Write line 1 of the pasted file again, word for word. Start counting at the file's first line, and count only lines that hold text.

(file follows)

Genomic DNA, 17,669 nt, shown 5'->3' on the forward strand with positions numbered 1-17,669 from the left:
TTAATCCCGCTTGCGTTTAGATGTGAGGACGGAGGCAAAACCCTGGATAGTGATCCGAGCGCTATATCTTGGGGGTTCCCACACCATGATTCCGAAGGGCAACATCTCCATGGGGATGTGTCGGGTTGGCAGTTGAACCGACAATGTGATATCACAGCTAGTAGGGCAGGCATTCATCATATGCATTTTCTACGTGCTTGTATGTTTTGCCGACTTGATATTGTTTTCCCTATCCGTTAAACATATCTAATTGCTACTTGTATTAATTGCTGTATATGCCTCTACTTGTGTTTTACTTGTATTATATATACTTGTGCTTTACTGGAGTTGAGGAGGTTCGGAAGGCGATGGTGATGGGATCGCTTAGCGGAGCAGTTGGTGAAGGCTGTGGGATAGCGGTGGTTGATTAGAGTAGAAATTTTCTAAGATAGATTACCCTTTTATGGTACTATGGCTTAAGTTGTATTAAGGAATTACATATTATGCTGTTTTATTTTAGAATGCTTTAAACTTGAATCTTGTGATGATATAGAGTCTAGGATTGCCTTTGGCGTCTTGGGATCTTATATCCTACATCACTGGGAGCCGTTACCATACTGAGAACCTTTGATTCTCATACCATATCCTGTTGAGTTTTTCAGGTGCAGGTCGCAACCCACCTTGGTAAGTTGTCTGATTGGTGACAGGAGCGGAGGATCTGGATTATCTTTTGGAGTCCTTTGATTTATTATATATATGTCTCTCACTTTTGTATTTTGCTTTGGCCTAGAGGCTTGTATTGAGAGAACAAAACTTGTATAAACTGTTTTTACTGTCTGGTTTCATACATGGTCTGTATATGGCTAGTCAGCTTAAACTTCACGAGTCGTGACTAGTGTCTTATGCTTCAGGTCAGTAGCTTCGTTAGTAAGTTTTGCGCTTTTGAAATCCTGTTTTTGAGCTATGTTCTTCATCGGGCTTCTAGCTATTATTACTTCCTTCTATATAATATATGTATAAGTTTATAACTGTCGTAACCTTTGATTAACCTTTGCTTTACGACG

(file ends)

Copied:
Genomic DNA, 17,669 nt, shown 5'->3' on the forward strand with positions numbered 1-17,669 from the left: